A new photographic survey has captured every soldier’s nightmare for a thousand years, from Hastings to Helmand – the layout of their personal kit.
Photographer Thom Atkinson has recorded the typical personal equipment carried by the common British soldier at landmark battles over the past millennium for his ‘Soldiers Inventories’ series. He painstakingly assembled the items with the help of re-enactors, collectors, historians and serving soldiers. The 13 images show startling similarities and differences in issued kit – from hand axes to laser-sighted assault rifles – and in personal items – from cup & dice to iPads.
“The Anglo-Saxon warrior at Hastings is perhaps not so very different from the British ‘Tommy’ in the trenches,’ he said. “There’s a spoon in every picture. I think that’s wonderful. The requirement of food, and the experience of eating, hasn’t changed in 1,000 years. It’s the same with warmth, water, protection, entertainment.”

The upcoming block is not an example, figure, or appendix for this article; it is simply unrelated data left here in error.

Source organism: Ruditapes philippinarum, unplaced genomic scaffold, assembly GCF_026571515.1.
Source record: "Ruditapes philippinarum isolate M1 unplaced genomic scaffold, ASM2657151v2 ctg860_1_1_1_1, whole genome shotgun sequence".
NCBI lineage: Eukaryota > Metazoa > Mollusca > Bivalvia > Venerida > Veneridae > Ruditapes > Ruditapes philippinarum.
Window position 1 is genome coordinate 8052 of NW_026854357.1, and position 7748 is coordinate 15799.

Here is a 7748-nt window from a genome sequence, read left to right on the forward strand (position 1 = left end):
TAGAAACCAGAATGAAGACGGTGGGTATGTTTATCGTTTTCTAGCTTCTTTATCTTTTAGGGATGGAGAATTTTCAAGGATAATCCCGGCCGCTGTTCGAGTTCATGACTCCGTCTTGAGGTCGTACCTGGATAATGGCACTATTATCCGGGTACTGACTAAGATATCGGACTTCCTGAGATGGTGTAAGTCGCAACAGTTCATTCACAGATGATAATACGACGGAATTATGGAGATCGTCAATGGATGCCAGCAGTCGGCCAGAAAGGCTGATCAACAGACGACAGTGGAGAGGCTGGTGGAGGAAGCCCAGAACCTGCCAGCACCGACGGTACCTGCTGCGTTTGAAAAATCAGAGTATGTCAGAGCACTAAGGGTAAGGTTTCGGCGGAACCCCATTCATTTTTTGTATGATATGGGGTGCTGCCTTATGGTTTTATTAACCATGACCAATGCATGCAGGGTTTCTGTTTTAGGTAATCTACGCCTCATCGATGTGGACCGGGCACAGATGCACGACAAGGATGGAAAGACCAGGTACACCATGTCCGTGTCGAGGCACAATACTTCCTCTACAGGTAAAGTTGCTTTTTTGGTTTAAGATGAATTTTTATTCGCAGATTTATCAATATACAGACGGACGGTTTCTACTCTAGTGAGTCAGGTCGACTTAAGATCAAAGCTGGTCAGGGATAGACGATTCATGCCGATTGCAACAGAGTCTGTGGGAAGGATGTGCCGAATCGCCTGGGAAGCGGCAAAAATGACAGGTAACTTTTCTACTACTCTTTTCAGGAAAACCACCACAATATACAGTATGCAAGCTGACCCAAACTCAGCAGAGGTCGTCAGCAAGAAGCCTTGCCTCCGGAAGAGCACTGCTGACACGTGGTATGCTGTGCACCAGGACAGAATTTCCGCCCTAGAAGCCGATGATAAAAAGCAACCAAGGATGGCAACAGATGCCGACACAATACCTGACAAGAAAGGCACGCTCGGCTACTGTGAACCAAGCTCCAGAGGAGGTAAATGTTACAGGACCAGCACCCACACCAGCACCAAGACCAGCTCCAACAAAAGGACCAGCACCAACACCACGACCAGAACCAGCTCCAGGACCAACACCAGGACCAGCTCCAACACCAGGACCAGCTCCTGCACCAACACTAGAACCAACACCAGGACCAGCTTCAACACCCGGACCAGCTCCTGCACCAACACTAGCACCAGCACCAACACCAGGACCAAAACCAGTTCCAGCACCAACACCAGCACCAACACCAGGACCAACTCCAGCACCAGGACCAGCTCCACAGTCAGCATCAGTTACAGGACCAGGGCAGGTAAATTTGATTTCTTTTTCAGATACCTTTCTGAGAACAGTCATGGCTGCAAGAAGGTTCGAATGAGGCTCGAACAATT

1066 – huscarl, Battle of Hastings
1244 – mounted knight, Siege of Jerusalem
1415 – archer, Battle of Agincourt
1485 – Yorkist man-at-arms, Battle of Bosworth Field
1588 – caliverman, Tilbury
1645 – New Model Army musketeer, Battle of Naseby
1709 – private sentinel, Battle of Malplaquet
1815 – private soldier, Battle of Waterloo
1854 – private soldier, Rifle Brigade, Battle of Alma
1916 – private soldier, Battle of the Somme
1944 – lance corporal, Parachute Regiment, Battle of Arnhem
1982 – Royal Marine Commando, Falklands War
2014 – close-support sapper, Royal Engineers, Helmand Province